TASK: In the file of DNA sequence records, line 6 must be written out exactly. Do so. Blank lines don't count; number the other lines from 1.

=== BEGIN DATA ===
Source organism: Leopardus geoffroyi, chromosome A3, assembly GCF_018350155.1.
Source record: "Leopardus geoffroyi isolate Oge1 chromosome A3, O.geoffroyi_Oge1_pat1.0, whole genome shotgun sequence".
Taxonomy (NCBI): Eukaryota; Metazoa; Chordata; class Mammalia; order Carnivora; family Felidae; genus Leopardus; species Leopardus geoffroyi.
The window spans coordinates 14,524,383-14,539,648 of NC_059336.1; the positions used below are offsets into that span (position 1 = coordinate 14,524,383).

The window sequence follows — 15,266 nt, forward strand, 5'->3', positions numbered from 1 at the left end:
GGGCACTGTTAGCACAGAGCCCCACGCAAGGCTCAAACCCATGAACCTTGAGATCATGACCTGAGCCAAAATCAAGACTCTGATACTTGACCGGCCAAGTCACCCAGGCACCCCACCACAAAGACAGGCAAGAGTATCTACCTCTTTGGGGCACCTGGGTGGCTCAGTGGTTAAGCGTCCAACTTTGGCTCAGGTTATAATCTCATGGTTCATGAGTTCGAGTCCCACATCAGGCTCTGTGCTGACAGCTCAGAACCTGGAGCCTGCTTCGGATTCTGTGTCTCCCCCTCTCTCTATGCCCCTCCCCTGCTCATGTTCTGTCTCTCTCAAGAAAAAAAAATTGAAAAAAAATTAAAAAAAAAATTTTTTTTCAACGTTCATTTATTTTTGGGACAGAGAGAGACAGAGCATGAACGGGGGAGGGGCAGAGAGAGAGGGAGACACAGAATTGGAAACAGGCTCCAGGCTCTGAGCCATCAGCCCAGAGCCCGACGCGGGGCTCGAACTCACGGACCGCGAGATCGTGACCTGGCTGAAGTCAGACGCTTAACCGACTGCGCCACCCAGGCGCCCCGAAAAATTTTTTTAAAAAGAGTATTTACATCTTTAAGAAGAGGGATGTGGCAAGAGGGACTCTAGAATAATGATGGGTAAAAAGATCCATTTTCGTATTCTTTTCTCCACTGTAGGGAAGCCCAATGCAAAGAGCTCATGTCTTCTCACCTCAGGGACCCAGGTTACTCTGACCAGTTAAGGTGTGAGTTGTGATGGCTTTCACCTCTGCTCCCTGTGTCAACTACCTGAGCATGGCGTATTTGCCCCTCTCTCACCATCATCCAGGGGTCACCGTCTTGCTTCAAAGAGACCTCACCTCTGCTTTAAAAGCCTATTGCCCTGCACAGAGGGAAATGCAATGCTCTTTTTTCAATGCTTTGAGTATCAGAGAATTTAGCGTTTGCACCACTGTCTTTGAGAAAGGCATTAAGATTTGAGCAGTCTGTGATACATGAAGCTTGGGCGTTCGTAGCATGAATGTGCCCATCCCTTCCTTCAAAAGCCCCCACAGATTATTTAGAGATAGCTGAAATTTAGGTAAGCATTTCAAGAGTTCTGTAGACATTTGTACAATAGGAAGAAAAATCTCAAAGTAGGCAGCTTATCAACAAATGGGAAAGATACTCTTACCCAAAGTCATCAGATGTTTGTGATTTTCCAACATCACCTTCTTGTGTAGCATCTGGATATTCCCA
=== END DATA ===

GGGCACTGTTAGCACAGAGCCCCACGCAAGGCTCAAACCCATGAACCTTGAGATCATGACCTGAGCCAAAATCAAGACTCTGATACTTGACCGGCCAAGTCACCCAGGCACCCCACCACAAAGACAGGCAAGAGTATCTACCTCTTTGGGGCACCTGGGTGGCTCAGTGGTTAAGCGTCCAACTTTGGCTCAGGTTATAATCTCATGGTTCATGAGTTCGAGTCCCACATCAGGCTCTGTGCTGACAGCTCAGAACCTGGAGCCTGCTTCGGATTCTGTGTCTCCCCCTCTCTCTATGCCCCTCCCCTGCTCATGTTCTGTCTCTCTCAAGAAAAAAAAATTGAAAAAAAATTAAAAAAAAAATTTTTTTTCAACGTTCATTTATTTTTGGGACAGAGAGAGACAGAGCATGAACGGGGGAGGGGCAGAGAGAGAGGGAGACACAGAATTGGAAACAGGCTCCAGGCTCTGAGCCATCAGCCCAGAGCCCGACGCGGGGCTCGAACTCACGGACCGCGAGATCGTGACCTGGCTGAAGTCAGACGCTTAACCGACTGCGCCACCCAGGCGCCCCGAAAAATTTTTTTAAAAAGAGTATTTACATCTTTAAGAAGAGGGATGTGGCAAGAGGGACTCTAGAATAATGATGGGTAAAAAGATCCATTTTCGTATTCTTTTCTCCACTGTAGGGAAGCCCAATGCAAAGAGCTCATGTCTTCTCACCTCAGGGACCCAGGTTACTCTGACCAGTTAAGGTGTGAGTTGTGATGGCTTTCACCTCTGCTCCCTGTGTCAACTACCTGAGCATGGCGTATTTGCCCCTCTCTCACCATCATCCAGGGGTCACCGTCTTGCTTCAAAGAGACCTCACCTCTGCTTTAAAAGCCTATTGCCCTGCACAGAGGGAAATGCAATGCTCTTTTTTCAATGCTTTGAGTATCAGAGAATTTAGCGTTTGCACCACTGTCTTTGAGAAAGGCATTAAGATTTGAGCAGTCTGTGATACATGAAGCTTGGGCGTTCGTAGCATGAATGTGCCCATCCCTTCCTTCAAAAGCCCCCACAGATTATTTAGAGATAGCTGAAATTTAGGTAAGCATTTCAAGAGTTCTGTAGACATTTGTACAATAGGAAGAAAAATCTCAAAGTAGGCAGCTTATCAACAAATGGGAAAGATACTCTTACCCAAAGTCATCAGATGTTTGTGATTTTCCAACATCACCTTCTTGTGTAGCATCTGGATATTCCCA